-- Supporters of the Paris agreement had much blunter words. Trump claimed Thursday night that he's going to negotiate a better deal after pulling out of the last one. "That's like O.J. Simpson saying he's going to go out and find the real killer," former secretary of state John Kerry said on NBC's "Meet the Press." (Avi Selk)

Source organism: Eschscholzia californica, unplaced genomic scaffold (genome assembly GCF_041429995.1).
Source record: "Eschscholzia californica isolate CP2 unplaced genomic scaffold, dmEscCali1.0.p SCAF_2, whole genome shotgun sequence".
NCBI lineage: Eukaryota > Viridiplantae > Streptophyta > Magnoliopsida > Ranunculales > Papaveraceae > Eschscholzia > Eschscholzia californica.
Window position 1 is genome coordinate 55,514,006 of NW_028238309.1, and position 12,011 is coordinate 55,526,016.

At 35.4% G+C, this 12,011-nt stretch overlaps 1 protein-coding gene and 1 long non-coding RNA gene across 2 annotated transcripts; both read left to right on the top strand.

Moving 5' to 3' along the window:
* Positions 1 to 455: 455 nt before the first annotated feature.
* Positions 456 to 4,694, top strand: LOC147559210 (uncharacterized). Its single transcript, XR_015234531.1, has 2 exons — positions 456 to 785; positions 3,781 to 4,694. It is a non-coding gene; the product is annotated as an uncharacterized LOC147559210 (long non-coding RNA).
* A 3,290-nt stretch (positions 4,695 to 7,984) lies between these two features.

-- "Trump is finding it easier to tear down old policies than to build his own," by Jenna Johnson, Juliet Eilperin and Ed O'Keefe: “The president and his fellow Republicans have made little progress in building an affirmative agenda of their own, a dynamic that will be on display when Congress returns this week with few major policies ready to advance. Voters are still waiting for progress on the $1 trillion package of infrastructure projects Trump promised, the wall along the Southern border he insisted could be quickly constructed and the massive tax cuts he touted during the campaign. Even debate over health-care reform is largely focused on eliminating key parts of the Affordable Care Act and allowing states to craft policies in their place. After being the ‘party of no’ during the Obama years, Republicans are still trying to figure out what they want to achieve in this unexpected Trump era — beyond just rolling back what Obama did. Even some Republicans have raised questions about what the party now stands for, as opposed to what it is against. “Asked during a recent interview for a Politico podcast what the Republican Party stands for now, Sen. Ben Sasse (R-Neb.) responded: ‘I don’t know.’”